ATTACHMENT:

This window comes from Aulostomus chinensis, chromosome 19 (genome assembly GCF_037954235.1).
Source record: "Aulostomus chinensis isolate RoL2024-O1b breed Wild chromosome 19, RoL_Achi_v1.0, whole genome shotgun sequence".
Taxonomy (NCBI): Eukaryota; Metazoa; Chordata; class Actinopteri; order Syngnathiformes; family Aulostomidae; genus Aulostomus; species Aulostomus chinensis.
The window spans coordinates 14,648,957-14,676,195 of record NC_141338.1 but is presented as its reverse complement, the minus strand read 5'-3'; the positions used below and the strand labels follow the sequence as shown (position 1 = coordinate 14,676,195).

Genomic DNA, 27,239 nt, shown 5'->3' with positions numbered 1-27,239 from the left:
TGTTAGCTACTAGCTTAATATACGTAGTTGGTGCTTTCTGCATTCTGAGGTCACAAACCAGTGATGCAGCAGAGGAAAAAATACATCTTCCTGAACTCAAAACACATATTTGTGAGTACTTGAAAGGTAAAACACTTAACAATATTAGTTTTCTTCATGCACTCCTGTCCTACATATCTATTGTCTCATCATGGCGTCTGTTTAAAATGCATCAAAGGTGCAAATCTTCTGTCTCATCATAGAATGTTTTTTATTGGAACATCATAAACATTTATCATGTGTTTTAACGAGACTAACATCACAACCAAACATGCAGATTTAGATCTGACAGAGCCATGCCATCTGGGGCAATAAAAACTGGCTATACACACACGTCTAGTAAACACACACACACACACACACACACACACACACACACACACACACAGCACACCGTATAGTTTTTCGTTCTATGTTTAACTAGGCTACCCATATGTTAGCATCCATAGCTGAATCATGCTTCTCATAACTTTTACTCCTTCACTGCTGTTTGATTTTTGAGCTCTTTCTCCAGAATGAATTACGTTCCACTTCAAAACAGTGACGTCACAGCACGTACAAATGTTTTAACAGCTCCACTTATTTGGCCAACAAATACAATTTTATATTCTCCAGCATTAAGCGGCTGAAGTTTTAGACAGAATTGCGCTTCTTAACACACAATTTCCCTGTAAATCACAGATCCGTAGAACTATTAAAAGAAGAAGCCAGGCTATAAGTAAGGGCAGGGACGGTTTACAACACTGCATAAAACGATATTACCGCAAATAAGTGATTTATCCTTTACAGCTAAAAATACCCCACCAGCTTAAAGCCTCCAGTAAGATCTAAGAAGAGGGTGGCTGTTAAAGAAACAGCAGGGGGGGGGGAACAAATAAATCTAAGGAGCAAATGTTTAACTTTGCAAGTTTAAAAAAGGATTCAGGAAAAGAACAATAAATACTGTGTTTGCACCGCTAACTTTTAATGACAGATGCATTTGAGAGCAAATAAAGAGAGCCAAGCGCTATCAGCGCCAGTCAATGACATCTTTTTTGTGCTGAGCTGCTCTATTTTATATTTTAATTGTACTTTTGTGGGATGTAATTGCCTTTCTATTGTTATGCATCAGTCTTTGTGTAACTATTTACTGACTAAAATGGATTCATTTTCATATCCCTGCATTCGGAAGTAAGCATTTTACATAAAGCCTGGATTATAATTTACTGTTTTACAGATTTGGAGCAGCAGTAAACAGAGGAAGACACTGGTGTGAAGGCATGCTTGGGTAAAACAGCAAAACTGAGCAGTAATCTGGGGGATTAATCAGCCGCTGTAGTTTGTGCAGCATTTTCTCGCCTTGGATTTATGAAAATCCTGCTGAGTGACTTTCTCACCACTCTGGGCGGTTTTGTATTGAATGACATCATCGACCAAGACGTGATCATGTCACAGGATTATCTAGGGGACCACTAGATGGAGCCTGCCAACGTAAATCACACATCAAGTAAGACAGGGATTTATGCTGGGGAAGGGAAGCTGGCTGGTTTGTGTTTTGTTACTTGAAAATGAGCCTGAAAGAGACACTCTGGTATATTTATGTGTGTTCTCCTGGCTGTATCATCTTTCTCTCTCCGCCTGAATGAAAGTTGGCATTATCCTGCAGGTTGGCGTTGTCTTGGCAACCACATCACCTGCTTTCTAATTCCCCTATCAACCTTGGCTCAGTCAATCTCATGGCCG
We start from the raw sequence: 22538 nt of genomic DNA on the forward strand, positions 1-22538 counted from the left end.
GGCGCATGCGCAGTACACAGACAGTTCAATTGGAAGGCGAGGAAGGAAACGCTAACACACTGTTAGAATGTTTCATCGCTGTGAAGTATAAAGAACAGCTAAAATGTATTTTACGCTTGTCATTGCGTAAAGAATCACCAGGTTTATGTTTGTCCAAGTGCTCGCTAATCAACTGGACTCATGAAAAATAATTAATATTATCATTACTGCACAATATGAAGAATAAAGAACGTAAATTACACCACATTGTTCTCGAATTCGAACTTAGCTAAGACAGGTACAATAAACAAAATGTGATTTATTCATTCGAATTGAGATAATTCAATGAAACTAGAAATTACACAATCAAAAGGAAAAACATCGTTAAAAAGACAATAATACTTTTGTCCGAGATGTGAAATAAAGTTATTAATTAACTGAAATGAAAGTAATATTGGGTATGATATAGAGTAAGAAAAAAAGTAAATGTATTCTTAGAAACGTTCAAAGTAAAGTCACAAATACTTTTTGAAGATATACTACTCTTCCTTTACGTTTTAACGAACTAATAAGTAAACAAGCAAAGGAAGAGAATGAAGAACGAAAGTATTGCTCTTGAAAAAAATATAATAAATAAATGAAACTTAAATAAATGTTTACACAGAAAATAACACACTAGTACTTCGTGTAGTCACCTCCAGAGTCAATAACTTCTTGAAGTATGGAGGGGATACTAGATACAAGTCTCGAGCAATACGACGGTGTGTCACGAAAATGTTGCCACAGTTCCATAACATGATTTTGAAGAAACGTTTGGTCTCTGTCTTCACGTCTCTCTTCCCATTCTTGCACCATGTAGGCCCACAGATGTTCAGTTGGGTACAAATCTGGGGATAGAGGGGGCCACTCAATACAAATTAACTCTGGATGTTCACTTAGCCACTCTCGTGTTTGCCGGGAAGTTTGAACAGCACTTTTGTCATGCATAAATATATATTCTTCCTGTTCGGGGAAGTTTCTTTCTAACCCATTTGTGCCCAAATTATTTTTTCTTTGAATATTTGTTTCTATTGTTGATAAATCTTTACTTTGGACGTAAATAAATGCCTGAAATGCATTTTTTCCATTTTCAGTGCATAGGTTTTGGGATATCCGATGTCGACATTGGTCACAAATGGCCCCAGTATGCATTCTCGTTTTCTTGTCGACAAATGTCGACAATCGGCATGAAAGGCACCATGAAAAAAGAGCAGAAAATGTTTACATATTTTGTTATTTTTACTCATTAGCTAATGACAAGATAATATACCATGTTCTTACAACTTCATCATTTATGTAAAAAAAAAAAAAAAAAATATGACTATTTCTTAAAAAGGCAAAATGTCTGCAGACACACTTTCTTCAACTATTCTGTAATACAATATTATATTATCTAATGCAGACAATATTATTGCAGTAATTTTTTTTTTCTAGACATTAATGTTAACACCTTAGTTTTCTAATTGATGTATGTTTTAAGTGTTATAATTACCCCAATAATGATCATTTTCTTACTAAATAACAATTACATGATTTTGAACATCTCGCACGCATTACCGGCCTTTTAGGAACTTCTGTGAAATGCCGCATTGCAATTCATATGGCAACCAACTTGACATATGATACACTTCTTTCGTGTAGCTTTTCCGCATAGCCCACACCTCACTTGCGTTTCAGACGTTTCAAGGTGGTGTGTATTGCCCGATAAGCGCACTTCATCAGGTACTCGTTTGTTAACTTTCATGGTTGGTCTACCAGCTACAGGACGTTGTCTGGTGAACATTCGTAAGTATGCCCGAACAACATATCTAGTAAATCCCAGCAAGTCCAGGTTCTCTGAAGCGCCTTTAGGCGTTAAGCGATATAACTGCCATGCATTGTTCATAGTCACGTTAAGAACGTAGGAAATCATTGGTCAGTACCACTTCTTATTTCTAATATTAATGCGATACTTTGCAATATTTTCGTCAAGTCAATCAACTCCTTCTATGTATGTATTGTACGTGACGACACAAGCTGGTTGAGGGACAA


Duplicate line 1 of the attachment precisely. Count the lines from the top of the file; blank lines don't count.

This window comes from Aulostomus chinensis, chromosome 19 (genome assembly GCF_037954235.1).